What your laptop stickers say about you

Does your computer look like this? Should it? Photo courtesy of Kenny Eliason.

REECE BUTLER | OPINION CO-EDITOR | rmbutler@butler.edu

While the age-old question of “what is safe from critique” remains alive and well, today I raise you another, far more important query: what vibe am I personally getting when I see your computer?

Stickers designed for your computer

Let me add some quick clarification here. The stickers in this category are stickers that incorporate the brand of your laptop into the design of the sticker. I’m talking the Wicked Witch holding your Mac’s apple or something equally obnoxious. In fact I’ve only seen this on MacBooks, so PC owners can take a breather. 

The problem with stickers that were designed to go on laptops — especially MacBooks — is that they will inevitably belong to someone that seems extremely trustworthy but is in fact the worst person you have ever met. Think of that teacher that everyone likes, but exclusively gives good grades to the students they like the best. These stickers appear so innocent, dorky even. But ultimately anyone who has a sticker designed specifically for computers is a walking red flag. Steer clear. 


When I first thought of Butler-affiliated stickers, I was skeptical. But then I realized one important detail: you have probably never paid for a single one of those stickers. And that itself earns you some credit in my book. Because no matter how much time I spend judging stickers, I will always be more obnoxious about judging the money you hypothetically spent on amassing your collection.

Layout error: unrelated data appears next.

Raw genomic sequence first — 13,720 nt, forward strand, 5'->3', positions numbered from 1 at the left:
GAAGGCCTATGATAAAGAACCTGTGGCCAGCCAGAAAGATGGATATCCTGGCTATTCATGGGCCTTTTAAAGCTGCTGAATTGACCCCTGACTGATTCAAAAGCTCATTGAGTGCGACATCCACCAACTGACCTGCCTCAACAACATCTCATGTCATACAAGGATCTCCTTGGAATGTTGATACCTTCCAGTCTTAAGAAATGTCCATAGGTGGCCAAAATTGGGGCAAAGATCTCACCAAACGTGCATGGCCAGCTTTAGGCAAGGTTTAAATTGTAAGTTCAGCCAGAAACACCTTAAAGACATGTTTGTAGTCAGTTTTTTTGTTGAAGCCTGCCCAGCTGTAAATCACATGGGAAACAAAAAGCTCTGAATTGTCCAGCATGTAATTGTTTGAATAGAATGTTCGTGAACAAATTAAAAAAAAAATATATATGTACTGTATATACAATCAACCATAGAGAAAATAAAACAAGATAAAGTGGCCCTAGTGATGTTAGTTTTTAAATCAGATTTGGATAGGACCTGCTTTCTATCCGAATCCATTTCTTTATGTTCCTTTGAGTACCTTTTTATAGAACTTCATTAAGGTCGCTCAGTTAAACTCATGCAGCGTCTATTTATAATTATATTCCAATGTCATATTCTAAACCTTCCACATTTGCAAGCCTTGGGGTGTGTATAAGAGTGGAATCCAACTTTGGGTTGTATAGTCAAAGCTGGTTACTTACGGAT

Between Block Party and club callout meetings, you can comfortably cover your entire laptop, phone and any other device that you may be in possession of. If that’s not the Butler Way, then I don’t know what is.


Any type of media-related stickers — whether it be a TV show, movie, artist or anything else — is an extremely gray area. I wish I could be consistent, but ultimately I will judge these stickers solely based on whether or not I like both the media and the aesthetic of your stickers. The media portion of this is — shockingly — incredibly subjective, but I feel that the rulescriteria of what makes up an ugly sticker are fairly understandable. As a brief rule of thumb: if something’s cheugy, has too many fonts or includes a style choice that doesn’t mesh with preexisting stickers, try again.

My best advice for you is to scour the internet for things that I like and pick the most non-offensive style choices that you possibly can. Good luck.


I don’t like you. And it’s not because I don’t love puns — because I do. Rather, it’s because you love puns. More specifically, you love puns so much that you genuinely believe that you are the punniest and most pun-appreciating person in the world. And you simply aren’t. There are exceptions to the assumption that you’re the worst, but they almost exclusively apply to high school teachers and college professors that were gifted the stickers by overzealous students. 

Personal photographs

You’re rich, and I respect that! But I also don’t trust you. This is especially true if you have one of those fancy miniature printers and can just create stickers on the go. There’s only one thing worse than the subtle inclusion of just a few photos, and that is if your entire laptop looks like a photo gallery with pictures so aesthetic that you must have edited them. Imagine instead of having that carefully curated collage of intimate, life-giving images that you had one big sticker that simply read “I think I’m better than you.” 

No stickers

I bet you thought you were safe, you monster. Come back and read this when you’ve developed a personality.


Related posts